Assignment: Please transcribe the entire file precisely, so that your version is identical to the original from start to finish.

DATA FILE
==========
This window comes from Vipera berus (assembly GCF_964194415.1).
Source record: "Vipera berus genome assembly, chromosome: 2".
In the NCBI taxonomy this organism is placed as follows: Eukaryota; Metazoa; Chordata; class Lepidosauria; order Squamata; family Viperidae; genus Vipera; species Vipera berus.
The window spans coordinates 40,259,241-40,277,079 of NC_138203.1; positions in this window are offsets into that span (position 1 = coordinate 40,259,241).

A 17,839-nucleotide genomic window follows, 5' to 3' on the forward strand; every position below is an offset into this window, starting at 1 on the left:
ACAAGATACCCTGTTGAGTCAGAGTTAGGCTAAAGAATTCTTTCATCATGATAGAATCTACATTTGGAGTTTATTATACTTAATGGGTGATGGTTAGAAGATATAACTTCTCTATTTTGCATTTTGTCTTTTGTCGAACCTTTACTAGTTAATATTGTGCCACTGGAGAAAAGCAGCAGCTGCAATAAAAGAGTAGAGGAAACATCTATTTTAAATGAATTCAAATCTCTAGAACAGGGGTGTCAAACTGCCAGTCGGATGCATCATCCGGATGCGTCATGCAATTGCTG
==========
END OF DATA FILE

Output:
This window comes from Vipera berus (assembly GCF_964194415.1).
Source record: "Vipera berus genome assembly, chromosome: 2".
In the NCBI taxonomy this organism is placed as follows: Eukaryota; Metazoa; Chordata; class Lepidosauria; order Squamata; family Viperidae; genus Vipera; species Vipera berus.
The window spans coordinates 40,259,241-40,277,079 of NC_138203.1; positions in this window are offsets into that span (position 1 = coordinate 40,259,241).

A 17,839-nucleotide genomic window follows, 5' to 3' on the forward strand; every position below is an offset into this window, starting at 1 on the left:
ACAAGATACCCTGTTGAGTCAGAGTTAGGCTAAAGAATTCTTTCATCATGATAGAATCTACATTTGGAGTTTATTATACTTAATGGGTGATGGTTAGAAGATATAACTTCTCTATTTTGCATTTTGTCTTTTGTCGAACCTTTACTAGTTAATATTGTGCCACTGGAGAAAAGCAGCAGCTGCAATAAAAGAGTAGAGGAAACATCTATTTTAAATGAATTCAAATCTCTAGAACAGGGGTGTCAAACTGCCAGTCGGATGCATCATCCGGATGCGTCATGCAATTGCTG